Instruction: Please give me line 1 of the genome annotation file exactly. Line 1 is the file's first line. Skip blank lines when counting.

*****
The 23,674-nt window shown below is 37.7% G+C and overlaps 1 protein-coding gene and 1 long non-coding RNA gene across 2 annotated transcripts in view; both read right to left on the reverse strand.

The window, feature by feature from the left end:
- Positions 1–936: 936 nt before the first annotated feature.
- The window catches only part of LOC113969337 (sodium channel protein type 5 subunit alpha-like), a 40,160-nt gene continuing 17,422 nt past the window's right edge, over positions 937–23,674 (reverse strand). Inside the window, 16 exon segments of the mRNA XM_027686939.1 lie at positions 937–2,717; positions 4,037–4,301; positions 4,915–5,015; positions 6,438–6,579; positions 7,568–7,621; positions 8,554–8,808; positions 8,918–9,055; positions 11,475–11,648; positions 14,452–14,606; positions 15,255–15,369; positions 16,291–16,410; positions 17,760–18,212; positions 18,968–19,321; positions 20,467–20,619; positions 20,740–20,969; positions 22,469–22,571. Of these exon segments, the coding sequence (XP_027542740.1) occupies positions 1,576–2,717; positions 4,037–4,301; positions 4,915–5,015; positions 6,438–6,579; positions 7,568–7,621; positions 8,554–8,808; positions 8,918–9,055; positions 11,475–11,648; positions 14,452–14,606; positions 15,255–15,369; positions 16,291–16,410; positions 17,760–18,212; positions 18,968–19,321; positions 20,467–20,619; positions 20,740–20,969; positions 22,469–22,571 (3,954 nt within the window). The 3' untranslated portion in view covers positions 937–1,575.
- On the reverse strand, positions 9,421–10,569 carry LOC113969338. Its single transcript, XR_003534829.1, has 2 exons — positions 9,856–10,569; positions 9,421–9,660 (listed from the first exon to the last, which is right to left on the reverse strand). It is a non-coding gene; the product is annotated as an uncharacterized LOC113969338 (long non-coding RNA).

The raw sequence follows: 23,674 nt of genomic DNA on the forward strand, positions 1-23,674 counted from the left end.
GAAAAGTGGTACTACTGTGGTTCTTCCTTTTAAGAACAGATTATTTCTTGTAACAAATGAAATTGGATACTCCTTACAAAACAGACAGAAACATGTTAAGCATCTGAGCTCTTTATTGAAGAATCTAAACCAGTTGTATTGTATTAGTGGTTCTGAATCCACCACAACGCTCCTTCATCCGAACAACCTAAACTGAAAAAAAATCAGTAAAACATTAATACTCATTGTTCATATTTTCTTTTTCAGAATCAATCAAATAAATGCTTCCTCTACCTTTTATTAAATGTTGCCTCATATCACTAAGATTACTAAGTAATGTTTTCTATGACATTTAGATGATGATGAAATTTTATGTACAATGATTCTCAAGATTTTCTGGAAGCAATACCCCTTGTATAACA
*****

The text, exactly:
The 23,674-nt window shown below is 37.7% G+C and overlaps 1 protein-coding gene and 1 long non-coding RNA gene across 2 annotated transcripts in view; both read right to left on the reverse strand.